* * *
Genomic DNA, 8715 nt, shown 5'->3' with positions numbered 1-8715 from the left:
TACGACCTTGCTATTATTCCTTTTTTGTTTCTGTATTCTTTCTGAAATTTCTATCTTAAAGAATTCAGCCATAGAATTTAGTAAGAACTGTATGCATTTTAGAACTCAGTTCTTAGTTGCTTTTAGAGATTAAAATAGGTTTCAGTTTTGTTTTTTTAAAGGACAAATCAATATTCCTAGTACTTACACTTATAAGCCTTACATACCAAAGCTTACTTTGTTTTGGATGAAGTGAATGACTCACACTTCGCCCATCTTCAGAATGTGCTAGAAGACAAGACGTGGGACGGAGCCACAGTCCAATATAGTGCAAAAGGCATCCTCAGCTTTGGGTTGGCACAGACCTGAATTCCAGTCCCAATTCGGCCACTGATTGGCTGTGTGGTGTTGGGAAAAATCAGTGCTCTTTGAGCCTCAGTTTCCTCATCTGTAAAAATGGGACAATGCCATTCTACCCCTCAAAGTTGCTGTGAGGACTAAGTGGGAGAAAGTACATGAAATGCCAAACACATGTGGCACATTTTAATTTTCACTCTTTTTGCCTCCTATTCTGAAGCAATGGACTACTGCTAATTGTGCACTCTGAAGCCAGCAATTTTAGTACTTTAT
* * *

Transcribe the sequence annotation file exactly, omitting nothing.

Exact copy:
Genomic DNA, 8715 nt, shown 5'->3' with positions numbered 1-8715 from the left:
TACGACCTTGCTATTATTCCTTTTTTGTTTCTGTATTCTTTCTGAAATTTCTATCTTAAAGAATTCAGCCATAGAATTTAGTAAGAACTGTATGCATTTTAGAACTCAGTTCTTAGTTGCTTTTAGAGATTAAAATAGGTTTCAGTTTTGTTTTTTTAAAGGACAAATCAATATTCCTAGTACTTACACTTATAAGCCTTACATACCAAAGCTTACTTTGTTTTGGATGAAGTGAATGACTCACACTTCGCCCATCTTCAGAATGTGCTAGAAGACAAGACGTGGGACGGAGCCACAGTCCAATATAGTGCAAAAGGCATCCTCAGCTTTGGGTTGGCACAGACCTGAATTCCAGTCCCAATTCGGCCACTGATTGGCTGTGTGGTGTTGGGAAAAATCAGTGCTCTTTGAGCCTCAGTTTCCTCATCTGTAAAAATGGGACAATGCCATTCTACCCCTCAAAGTTGCTGTGAGGACTAAGTGGGAGAAAGTACATGAAATGCCAAACACATGTGGCACATTTTAATTTTCACTCTTTTTGCCTCCTATTCTGAAGCAATGGACTACTGCTAATTGTGCACTCTGAAGCCAGCAATTTTAGTACTTTAT